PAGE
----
also cost of transportation. Besides,
what would they do with silver bearing
our mint stamp ship it back or buy
gooda with it?
G : But a free coinage of sliver law
would give the mine owaer a large prof
it. M: Yes, to the successful ones; bat
they are just aa much entitled to helpful
legislation as we woolen men ; in fact,
that special plank for wool interests
which tbe republican platform contains
reads : "To all our products, to those of
mine and the field, as well as those of
the shop and factory, to wool, the pro
ducts of tbe great industry of sheep hus
bandry, as well as the finished woolens,
we promise the most ample protection."
That promises ample protection to all
American products, which includes sil
ver as well as wool. I regret that Mc
Kinley is not true to his past, or the re
publican party's past, or to this plat
form. G: How so?
M: He advocates a final policy that
shuts the mints against our own miner
als and compels the National Treasury
and individuals to borrow the products of
English gold mines and pay that rival
nation enormous sums for interest. It is
neither fair nor good policy to ignore the
silver miner. You can't discriminate
against him and not barm dependent in
dustries. We will help our wool interest
directly by giving the silver miner the
legislation he asks for ; and would also
help all other American farmers at the
same time and for the same reason. Our
wheat, cotton, etc., are exported in large
quantities and must compete abroad with
crops raised in silver countries, the cost
of producing which has been paid in
"cheap silver." The farmer and wool
grower are alike injured by the compe
tion. The wool grower has received Borne
help by high tariff, but no duty can add
to the price received for wheat or cotton
exported so the only '.ray to protect thoHe
is to rise tbe price of silver.
G : Yes I see how (1.29 an ounce would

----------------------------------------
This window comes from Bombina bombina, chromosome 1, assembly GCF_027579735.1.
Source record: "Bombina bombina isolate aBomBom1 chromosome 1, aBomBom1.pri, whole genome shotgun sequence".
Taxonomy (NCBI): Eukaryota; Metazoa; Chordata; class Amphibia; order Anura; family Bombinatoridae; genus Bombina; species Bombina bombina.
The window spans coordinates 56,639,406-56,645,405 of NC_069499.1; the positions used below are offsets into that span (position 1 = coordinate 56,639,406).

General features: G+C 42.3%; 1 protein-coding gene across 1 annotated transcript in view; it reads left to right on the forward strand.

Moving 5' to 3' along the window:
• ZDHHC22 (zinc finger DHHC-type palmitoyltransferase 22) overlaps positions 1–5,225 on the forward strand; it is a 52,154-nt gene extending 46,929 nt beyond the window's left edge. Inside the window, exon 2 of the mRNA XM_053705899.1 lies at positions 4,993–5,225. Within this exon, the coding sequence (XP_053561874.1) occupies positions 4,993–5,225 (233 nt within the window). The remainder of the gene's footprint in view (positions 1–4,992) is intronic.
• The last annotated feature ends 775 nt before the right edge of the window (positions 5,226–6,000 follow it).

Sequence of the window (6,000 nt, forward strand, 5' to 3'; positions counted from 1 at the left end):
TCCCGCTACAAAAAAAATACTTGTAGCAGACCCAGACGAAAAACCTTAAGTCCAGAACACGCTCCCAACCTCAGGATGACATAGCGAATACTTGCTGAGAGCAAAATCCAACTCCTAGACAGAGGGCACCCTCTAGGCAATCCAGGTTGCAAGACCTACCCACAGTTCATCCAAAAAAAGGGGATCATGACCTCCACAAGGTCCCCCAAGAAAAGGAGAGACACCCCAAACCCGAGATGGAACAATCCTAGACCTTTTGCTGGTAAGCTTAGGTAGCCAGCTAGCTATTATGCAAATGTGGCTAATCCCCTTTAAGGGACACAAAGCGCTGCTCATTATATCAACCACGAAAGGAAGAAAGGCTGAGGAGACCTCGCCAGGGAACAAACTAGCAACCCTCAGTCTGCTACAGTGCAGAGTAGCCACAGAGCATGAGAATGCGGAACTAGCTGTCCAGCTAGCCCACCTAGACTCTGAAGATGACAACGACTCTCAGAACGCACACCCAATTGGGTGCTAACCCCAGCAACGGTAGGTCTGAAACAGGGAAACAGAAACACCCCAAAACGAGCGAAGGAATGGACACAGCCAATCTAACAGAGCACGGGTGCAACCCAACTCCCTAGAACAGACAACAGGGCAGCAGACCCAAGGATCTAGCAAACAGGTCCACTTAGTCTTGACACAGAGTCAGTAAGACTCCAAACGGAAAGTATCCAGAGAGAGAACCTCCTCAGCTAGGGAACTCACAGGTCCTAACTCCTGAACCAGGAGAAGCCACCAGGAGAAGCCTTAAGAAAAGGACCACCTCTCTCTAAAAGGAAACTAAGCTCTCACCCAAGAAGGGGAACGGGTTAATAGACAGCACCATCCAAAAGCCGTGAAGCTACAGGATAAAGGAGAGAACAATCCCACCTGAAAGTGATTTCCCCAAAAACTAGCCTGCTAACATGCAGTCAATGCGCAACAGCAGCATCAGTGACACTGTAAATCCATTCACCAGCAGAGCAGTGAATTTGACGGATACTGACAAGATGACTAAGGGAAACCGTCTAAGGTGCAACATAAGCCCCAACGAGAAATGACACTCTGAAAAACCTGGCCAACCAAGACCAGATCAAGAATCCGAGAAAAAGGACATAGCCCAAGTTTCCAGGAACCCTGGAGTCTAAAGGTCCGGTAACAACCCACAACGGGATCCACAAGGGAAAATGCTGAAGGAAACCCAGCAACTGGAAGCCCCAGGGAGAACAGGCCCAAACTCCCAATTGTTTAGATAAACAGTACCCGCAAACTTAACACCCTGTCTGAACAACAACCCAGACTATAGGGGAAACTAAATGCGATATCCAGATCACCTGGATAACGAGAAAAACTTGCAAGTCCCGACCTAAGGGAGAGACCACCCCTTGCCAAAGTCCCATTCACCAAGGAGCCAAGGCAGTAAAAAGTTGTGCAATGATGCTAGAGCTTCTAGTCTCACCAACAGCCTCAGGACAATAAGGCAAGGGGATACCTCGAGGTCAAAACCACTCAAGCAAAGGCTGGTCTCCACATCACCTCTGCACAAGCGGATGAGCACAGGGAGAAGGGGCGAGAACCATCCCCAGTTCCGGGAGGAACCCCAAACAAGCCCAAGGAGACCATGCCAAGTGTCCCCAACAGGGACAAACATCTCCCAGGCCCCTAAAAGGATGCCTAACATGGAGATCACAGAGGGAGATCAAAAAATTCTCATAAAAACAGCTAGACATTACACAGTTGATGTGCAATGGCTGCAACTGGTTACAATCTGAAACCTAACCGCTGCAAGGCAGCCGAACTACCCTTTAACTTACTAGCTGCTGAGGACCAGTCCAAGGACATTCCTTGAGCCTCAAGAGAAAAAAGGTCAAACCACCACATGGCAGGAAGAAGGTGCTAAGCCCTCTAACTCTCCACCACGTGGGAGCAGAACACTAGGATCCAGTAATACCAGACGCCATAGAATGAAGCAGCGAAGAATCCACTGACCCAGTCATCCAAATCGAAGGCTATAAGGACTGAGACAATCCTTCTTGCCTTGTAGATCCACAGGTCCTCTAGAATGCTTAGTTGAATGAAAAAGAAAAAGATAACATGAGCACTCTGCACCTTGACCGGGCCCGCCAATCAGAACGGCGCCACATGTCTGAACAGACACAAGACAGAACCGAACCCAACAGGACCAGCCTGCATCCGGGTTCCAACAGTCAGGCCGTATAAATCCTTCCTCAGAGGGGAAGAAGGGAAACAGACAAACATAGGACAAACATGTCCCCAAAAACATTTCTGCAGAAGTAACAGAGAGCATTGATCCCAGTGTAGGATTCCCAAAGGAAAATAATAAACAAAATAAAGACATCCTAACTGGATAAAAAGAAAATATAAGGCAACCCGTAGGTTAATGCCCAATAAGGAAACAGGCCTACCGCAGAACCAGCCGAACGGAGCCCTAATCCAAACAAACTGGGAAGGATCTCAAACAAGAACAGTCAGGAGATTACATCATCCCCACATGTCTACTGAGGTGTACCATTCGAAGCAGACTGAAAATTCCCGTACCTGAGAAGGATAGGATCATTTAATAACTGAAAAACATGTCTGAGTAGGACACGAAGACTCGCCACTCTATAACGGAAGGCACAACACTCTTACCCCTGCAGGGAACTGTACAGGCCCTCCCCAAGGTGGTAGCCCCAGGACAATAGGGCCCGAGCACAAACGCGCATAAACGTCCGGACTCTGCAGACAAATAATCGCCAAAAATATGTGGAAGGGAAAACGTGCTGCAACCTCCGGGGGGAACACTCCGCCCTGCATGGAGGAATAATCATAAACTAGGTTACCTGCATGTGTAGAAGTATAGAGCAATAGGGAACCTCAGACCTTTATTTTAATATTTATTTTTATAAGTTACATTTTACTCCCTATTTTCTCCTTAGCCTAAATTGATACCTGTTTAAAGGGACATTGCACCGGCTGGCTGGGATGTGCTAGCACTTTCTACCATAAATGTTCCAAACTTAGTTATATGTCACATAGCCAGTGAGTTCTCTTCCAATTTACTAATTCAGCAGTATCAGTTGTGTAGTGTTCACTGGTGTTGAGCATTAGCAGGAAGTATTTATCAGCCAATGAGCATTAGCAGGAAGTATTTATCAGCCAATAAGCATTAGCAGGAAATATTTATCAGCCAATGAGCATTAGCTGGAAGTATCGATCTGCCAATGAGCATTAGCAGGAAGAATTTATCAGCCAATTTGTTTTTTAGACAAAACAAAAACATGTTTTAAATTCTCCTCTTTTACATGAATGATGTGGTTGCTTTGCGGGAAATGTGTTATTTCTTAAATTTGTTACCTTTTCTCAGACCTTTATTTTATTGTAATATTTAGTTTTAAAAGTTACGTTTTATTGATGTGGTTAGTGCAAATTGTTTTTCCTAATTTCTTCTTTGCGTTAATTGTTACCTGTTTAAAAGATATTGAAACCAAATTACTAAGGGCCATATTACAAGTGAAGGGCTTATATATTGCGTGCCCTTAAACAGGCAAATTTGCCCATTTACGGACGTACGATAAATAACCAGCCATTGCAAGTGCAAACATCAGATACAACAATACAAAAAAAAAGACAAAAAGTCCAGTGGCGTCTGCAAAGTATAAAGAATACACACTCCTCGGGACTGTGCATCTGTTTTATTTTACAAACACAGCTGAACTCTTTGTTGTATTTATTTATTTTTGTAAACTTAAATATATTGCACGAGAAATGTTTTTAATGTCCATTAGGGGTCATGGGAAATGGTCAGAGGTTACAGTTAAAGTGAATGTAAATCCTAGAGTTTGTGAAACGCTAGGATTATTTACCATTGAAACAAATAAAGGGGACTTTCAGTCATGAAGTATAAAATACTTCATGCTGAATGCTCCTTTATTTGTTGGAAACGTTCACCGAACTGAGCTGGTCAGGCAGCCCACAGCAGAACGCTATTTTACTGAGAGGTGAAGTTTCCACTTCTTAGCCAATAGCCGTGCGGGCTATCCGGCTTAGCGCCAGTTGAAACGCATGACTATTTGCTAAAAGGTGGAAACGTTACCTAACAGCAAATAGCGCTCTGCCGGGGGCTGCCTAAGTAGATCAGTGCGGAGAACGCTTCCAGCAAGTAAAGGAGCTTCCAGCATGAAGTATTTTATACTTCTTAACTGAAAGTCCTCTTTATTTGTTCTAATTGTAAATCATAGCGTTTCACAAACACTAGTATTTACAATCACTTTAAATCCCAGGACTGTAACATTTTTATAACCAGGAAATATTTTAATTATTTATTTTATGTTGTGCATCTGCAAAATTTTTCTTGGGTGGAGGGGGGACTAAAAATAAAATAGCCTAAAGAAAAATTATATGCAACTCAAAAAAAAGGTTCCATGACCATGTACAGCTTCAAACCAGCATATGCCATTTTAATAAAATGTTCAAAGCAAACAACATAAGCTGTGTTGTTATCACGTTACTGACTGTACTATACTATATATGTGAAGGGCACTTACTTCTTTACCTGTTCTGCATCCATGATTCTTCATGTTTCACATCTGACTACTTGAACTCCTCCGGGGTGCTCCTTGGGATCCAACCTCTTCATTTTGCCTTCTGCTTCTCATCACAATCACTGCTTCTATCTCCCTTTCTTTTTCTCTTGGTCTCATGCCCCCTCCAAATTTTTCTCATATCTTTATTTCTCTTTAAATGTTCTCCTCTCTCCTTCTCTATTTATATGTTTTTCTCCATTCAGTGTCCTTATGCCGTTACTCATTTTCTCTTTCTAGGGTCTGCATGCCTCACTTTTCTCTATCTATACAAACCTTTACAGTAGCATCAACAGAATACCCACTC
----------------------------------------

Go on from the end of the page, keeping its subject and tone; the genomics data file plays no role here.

hurt foreign competion and am glad you
made the point that high duties will not
increase the price of farm exports. Many
combine general farming and wool grow
ing and the information should reach
M : You see, then, it is practicable to
protect tbe gold and silver miner, the wool
industry the general farmer all by open-
Incr niir minta in fiilunr.
f I (4; Yna. hut I nnvflr iinnrntnrtjl ihn
subject before.
M: The foregoing are not all the ad
vantages which would result from the
free coinage. The benefit of gold and
silver mining are distributed more wide
ly than any othor industry. It competes
with no other. The opening of one fac
tory may close another, but we can't have
too much gold and silver, especially that
taken from our own mountains, The
product of silver and. gold mine s adds to
the permanent wealth of our country,
and by enlarging the volume of money
increases the purchasing power of the
people. The miner is the best customer
of the farm, factory and railroad, and as
he produces nothing that bo consumes,
all his needs create demand for labor in
other lines. It is stated by Carroll D.
Wright, I think, that each gold and sil
ver miner underground gives employ
ment to ten ether men, directly or in
directly. G : I can see that this industry creates
a demand for everything, and produces
the money to pay for it. But when this
government a fixed mint
price of (1.29 for our. silver, coins it, is
that not making "flat" money?
M : No more than by its fixed mint
price of (20. 65 per ounce for gold, regard
less of what it cost to produce, which in
some mines would be $2. and in others
HiAl Sfil oraCB.Wjiy favor oJd,and dls-
rim nsiH uunl nnvHr i
G : But would there not be an over
production of silver?
11 : My ranch being in New Mexico,
give me an opportunity fot practical study
of mining. I found it was for more dif
ficult to wrest silver from nature's store
house than to iocrease tbe wool clip or
coal product. Nature wedded gold, sil
ver, and other metals. Often silver and
gold are linked, very generally silver is
combined with lead, also copper and zinc.
Ail five of these metals are mixed io
many mines. So that every ounce of sil
ver produced means more or less of all
these others.
G: This conversation has been very
instructive. Lt me summarise it. That
legislation is bert which benefits tne
greatest numbur. You have shown.
1. That by opening our mints to silver,
as they are to gold, needed money wouli
be taken from American mines, and we
save the interest paid for the use of Brit
ish gold.
2. This miniog would pot in operation
dependent industries, and thus create a
new borne market for our fio ories and
3. A fixed mint price cf (1,29 per ounce
for silver would destroy the advantage
given competitors by cheap silver, i. e.
it would protect American farmers, man
ufacturers and labor at the expense of
foreign rivals, and not, ss does a hih
tariff, make all our people contribute for
tbe direct benefit of one claas.
5. That a bill imposing high duty on
foreign wool can't pass the Senate until
silver is restored to tbe place it occupied
for eighty years prior to 1873.
5. Therefore, the only way to restore
prosperity is to elect Mr. Bryan.
M: Correct. Although heretofore a
republican, I consider that party has for